A long time ago, when I accidentally became a designer, I had this book. It was probably about the thickness of an issue of MacUser. On every page of this book sat twenty or so very small photographic thumbnails. The precise content and composition of each image was difficult to make out, but the cheap glossy print gave you a kind-of-gist of what you were looking at. Corresponding files for each thumbnail (various sizes of JPG and TIFF,perhaps even a GIF or two) lived on a CD-ROM that lived in someone else's desk that lived on another floor of the building. These – and only these – were the pictures I was allowed to use.
The charity I worked for had spent precious, precious cash on this stock image disc. We had paid for the right to use these pictures, and gosh darn it we certainly weren't going to pay to use any more. So, for every piece of printed matter that left our offices, imagery came from this limited pool. The selection was constrained further by the fact that the breadth of subject matter in the book and on the disc (Hospitals! Nurseries! Construction sites!) made all but a few of the images completely useless for our needs. There were two, maybe three pages of pictures I came back to time and time again.
And that's where I met her.
Among the pictures of tweedy-looking teachers tweedily teaching what were almost certainly tweedsome subjects, there was a series taken of the same young woman. The images weren't particularly remarkable, but they had the distinction of being just right for pretty much any brief.
There she was, in her hat, casually strolling across campus on a golden autumn day. There she was, in her hat, contributing to some kind of seminar group. There she was, in her hat, lost in thought with pen poised at chin and eyes a-wander. She epitomised the studious, sociable, sober ideal. The model student, the student model.
The few files we had of her were used a lot. Far too many discussions ended with "yeah, so we'll just go with the girl in the hat". But after a while, it started to look like she was our official mascot, or that we were only serving the needs of one very particular individual.
Still, she was a friendly, reliable face and she gave our literature a nice tone. But then she started turning up elsewhere. Brochures with her face (and hat) would come in from other organisations. I started seeing her all over the place. Apparently we weren't the only ones with that disc, the only ones with that page bookmarked.
She was on book covers with titles as diverse as They Don't Want to Die, Backpacking With God and The College Student's Guide to Eating Well. She was the face of Dell, Microsoft, Greyhound. She represented the Canadian, Greek and British governments. Her be-hatted antics were so rife that she'd even picked up a weird kind of following on the web, with people cataloguing her appearances. She was even given a title: “Everywhere Girl".
This was back in the days of flying toasters and growling modems. The world was still one-point-oh. Everywhere Girl had become a meme before the idea of memes had become a meme. To those familiar with the pictures, her appearance betrayed a tired and transparent attempt to nail a particular gender/racial/age ideal to a concept.
(For an exceedingly concise account of Everywhere Girl’s adventures, check out The Inquirer's archive of her many, many sightings: http://tinyurl.com/evergirl.)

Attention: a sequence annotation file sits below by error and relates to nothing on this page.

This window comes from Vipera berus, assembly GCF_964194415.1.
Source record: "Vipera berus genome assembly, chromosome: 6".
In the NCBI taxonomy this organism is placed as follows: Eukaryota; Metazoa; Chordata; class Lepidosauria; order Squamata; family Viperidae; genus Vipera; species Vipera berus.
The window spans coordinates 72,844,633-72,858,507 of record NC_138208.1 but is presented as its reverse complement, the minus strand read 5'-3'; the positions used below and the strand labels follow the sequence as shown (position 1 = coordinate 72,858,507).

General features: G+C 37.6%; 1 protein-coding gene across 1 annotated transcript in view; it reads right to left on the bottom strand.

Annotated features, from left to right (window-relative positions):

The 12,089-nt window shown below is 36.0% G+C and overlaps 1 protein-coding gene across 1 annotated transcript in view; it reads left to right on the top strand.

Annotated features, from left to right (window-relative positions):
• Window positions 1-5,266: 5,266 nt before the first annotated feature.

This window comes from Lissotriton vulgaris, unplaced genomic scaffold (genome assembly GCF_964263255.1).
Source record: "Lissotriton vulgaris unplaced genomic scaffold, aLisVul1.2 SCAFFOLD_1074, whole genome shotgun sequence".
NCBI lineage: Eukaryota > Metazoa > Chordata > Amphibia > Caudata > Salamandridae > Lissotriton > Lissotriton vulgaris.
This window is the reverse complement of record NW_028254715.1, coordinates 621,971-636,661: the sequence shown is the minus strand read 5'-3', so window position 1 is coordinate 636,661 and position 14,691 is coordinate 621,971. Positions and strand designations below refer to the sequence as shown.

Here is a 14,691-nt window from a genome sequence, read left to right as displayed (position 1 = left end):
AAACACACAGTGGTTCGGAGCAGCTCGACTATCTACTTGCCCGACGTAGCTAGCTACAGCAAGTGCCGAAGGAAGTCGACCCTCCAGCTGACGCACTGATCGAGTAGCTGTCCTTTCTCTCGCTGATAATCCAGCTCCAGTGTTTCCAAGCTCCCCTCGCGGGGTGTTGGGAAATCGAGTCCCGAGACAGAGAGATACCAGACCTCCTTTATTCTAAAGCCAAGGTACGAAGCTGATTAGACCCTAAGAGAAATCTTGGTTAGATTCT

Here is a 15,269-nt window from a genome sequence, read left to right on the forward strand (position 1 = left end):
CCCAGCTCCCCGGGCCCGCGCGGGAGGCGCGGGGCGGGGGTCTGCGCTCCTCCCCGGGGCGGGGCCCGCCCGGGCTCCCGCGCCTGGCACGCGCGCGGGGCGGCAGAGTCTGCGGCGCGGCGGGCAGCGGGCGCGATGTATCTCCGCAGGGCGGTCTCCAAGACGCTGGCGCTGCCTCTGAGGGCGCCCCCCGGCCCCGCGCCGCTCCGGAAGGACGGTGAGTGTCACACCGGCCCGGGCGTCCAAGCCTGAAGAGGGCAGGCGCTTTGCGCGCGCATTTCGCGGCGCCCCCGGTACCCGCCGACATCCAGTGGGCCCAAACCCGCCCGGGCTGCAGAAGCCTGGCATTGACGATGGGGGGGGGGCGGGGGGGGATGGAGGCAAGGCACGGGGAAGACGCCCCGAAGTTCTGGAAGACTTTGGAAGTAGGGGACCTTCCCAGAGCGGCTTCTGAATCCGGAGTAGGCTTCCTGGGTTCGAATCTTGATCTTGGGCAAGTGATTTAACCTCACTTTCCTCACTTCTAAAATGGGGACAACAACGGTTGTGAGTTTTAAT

Stock photography has changed significantly since then. Long gone are the books and the CD-ROMs (as well as that other person and their desk), the improved bells and whistles of the internet enabling a much wider choice of images and swifter means of acquiring them.
Microstock services such as iStock and Shutterstock bridged the previously overlooked chasm between clip art and premium stock. With a shifting model of contributors, customers and uses, the type of available photography changed. We no longer need one particular be-hatted young lady upon which to hang a multitude of ideas – the cycle of mass-market supply and demand has lead to a new array of self-perpetuating, recycled concepts. The Huffington Post kept tabs on this cornball visual lexicon for a while with its This Week in Ridiculous Stock Photos series: Distracted People Chopping Vegetables; Women Ignored By Men Over Tech Gadgets; Business People Using Megaphones; etc.
These things aren't just in the hands of us handsome designers any more. With a growing consumer market turning to this cheap supply of stock photography, these simplified, repetitive concepts are becoming ingrained in, and erosive to, our culture. Our picture of the world is being broadly sketched by stereotypes and crude artifice. As amusing as it is to spot yet more women laughing alone at salad, their collective existence is something that should be challenged. It may be an improvement on one girl representing everything everywhere, but this sort of homogenous stereotyping isn't going to do anybody any good.
But just as Everywhere Girl's ubiquity made whatever context she was placed into an immediate cliché, overfamiliarity will see these tropes pass and be replaced by others. The latest sea change may make it's way down to the microstock market from Getty and Sheryl Sandberg’s Lean In initiative. Their new joint endeavour is a collection of images devoted to “the powerful depiction of women, girls and the people who support them".
One does get the feeling it's just a new set of clichés-to-be (the world really doesn't need this many pictures of women using tablets next to windows), but it's a commendable attempt to create a more contemporary and realistic depiction of the subjects, and will hopefully eradicate those done-to-death images of power-dressed stiletto heels stamping on things.
Would like to see more hats though, just for old time's sake.
Written for MacUser.